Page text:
<font color="#808080">WILSON, John S.</font>

More John S. Wilson:    Federal Duck Stamp Print 

1939 - )

Watertown is a quiet little village in the Northeast corner of South Dakota. John Wilson is an equally quiet man with no interest in the razzle-dazzle of city life. However, his peaceful existence came to an abrupt end on November 5, 1980; his painting of a pair of ruddy ducks had won the federal duck stamp contest. He had become an instant celebrity.

John was born on June 6, 1939, in Sisseton, South Dakota, a place not too far from his present residence in Watertown. Although his parents were no better off financially than many other families during the depression years, John had one advantage: he had access to large expanses of farmland and wilderness where he could hunt and fish.

His fondest memories of his childhood invariably center around the numerous hunting and fishing trips he took accompanied only by his loyal cocker spaniel, Tippy. They shared that special bond which can only be felt between a boy and his dog, and for the entire fifteen years of Tippy's life, they were constant field companions.

At age 17, John enlisted in the United States Air Force and remained there for eight years. He was assigned to the crash rescue teams at Williams Air Force Base near Phoenix, Arizona, and Mark Air Force Base, Nome, Alaska, spending six years picking up the pieces left by pilot error or mechanical failure. At times it was grim and depressing work and he finally worked his way into air installations and then to painting

After his separation from the Air Force, he accepted short term employment with a construction firm as a painter. At the same time he met a pretty, young bookkeeper by the name of Avis Chilson. After a year of courtship they were married and moved to Wahpeton, North Dakota, where John had enrolled in a school for architectural drafting.

While still enrolled in school he left the construction firm and found a position with a sign company in Aberdeen, South Dakota. Later, he arranged a transfer to Watertown and remained with the company for twenty-five years.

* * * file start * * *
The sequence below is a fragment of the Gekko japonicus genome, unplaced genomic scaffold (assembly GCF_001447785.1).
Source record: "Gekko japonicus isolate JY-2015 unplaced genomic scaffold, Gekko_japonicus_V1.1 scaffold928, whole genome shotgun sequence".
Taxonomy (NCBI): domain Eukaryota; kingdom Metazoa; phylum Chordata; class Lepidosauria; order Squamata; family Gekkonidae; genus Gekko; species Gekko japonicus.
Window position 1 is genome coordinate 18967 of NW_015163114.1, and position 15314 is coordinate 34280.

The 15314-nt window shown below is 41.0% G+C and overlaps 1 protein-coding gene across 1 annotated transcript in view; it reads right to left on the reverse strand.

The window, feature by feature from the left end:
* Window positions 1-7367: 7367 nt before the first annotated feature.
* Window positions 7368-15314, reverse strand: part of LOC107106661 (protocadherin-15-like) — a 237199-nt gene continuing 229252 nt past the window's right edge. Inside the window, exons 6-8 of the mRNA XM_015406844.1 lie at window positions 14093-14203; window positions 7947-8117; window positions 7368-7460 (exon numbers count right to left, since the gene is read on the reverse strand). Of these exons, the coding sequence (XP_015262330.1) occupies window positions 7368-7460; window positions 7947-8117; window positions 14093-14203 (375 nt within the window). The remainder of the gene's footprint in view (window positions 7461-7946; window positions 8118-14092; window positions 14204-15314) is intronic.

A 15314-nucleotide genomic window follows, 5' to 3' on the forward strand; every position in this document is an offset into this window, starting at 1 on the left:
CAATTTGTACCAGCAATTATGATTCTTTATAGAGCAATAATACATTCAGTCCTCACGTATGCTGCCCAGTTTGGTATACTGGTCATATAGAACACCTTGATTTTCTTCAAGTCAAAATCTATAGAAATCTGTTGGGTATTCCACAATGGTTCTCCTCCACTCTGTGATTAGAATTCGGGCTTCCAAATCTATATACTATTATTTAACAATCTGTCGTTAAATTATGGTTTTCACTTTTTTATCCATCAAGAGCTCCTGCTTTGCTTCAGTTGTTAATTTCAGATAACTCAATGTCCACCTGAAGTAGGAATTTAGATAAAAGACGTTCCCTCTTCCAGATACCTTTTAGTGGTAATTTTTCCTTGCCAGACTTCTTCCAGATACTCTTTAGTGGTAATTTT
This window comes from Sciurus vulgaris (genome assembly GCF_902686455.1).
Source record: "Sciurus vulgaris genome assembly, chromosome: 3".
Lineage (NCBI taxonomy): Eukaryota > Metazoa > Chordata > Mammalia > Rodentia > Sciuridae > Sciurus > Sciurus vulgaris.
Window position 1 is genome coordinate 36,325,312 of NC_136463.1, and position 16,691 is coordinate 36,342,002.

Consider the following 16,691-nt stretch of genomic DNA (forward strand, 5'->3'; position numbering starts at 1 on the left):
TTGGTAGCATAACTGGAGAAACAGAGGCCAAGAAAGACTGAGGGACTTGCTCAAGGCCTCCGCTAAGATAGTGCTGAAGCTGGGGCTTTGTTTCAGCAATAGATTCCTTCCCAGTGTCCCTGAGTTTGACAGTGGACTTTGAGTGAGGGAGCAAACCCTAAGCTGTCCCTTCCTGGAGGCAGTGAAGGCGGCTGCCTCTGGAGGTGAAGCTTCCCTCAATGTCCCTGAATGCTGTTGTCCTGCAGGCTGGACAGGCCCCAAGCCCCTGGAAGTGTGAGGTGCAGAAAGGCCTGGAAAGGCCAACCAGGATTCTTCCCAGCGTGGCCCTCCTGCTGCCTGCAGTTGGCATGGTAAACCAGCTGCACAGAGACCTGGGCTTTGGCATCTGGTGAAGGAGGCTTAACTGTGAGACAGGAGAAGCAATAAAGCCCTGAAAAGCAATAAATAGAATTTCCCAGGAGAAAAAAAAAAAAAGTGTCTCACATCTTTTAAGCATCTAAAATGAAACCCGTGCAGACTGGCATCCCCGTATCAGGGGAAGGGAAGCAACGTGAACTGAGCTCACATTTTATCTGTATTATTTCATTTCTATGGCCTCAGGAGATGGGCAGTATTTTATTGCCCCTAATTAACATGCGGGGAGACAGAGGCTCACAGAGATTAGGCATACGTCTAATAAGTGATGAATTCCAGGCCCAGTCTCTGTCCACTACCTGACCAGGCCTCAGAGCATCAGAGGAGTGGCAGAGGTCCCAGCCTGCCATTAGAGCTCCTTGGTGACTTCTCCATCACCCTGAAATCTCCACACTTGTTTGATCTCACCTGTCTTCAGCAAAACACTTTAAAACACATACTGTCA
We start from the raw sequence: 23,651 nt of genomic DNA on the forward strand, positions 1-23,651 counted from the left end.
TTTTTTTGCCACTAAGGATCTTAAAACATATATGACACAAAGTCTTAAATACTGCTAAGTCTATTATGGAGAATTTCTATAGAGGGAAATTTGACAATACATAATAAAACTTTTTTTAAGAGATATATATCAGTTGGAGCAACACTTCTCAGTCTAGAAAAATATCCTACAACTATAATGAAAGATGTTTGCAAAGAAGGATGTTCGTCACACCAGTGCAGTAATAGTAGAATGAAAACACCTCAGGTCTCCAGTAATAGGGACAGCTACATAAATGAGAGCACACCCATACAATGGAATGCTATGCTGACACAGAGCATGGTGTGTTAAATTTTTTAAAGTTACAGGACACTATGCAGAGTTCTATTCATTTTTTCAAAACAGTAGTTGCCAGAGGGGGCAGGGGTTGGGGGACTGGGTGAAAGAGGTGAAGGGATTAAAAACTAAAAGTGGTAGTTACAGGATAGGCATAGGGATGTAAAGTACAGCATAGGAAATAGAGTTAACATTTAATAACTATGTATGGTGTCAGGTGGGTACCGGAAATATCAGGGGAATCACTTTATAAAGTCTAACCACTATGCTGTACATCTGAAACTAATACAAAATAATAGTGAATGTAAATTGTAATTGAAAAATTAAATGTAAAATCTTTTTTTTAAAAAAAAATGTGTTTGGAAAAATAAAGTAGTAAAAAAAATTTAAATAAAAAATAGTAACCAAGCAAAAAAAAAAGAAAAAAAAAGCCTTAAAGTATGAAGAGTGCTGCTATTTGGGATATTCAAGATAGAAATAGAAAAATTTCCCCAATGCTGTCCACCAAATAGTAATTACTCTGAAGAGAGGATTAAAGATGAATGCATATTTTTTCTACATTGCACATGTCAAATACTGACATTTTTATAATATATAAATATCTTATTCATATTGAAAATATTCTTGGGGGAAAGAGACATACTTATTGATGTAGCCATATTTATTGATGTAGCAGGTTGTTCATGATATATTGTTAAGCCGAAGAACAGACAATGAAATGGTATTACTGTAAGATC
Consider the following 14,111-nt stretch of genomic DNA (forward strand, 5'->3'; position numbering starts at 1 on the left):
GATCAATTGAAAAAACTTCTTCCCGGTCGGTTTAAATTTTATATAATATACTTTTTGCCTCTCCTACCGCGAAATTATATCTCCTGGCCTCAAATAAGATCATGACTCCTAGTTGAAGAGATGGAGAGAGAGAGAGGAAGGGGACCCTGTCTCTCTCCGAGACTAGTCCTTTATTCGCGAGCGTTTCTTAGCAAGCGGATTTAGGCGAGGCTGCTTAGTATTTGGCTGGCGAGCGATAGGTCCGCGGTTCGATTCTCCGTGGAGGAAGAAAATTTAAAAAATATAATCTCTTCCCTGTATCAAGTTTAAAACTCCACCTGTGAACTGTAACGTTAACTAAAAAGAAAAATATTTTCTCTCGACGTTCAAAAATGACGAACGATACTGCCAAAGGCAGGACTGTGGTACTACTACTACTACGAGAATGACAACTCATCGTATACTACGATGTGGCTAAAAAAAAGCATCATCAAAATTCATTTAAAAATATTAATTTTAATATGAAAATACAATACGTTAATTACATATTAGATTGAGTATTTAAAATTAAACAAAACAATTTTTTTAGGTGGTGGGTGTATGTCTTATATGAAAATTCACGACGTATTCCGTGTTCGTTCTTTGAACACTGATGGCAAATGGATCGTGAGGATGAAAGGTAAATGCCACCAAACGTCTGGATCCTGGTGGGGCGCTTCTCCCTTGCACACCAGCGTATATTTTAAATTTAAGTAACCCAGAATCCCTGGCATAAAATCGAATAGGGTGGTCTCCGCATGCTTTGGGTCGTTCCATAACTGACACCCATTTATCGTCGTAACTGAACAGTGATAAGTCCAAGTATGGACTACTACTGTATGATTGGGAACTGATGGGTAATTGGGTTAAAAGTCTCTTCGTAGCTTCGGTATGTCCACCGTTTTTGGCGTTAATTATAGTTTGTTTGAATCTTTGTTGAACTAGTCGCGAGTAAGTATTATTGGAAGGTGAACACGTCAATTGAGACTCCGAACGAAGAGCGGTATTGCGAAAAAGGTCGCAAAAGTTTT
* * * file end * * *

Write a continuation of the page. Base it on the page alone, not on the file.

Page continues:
John painted for his own pleasure and relaxation at night and on weekends. However, he did not paint wildlife subjects until 1976 when South Dakota announced that the state had instituted a mandatory duck stamp program and was soliciting artists to enter the contest for the first design. John entered a painting of a trumpeter swan; it took second place to a pair of mallards by Robert Kusserow.

The experience fired him with enthusiasm and he concentrated his efforts on painting the wildlife native to South Dakota, particularly the birds. In 1979 the state changed the duck stamp to a pheasant restoration stamp and John's painting of a pair of ringnecks won the top prize. He repeated that feat for the 1981 pheasant stamp.

When he isn't painting, John is usually pursuing his favorite sport-fishing-the walleye being tops on his game-fish list. When pressure builds up and his nerves become a bit frayed, hooking a walleye makes him forget everything except the very personal contest between him and his worthy adversary.

Russell Fink Gallery P. O. Box 250 Lorton, VA 22199
Voice: 703-550-9699 Fax: 703-339-6150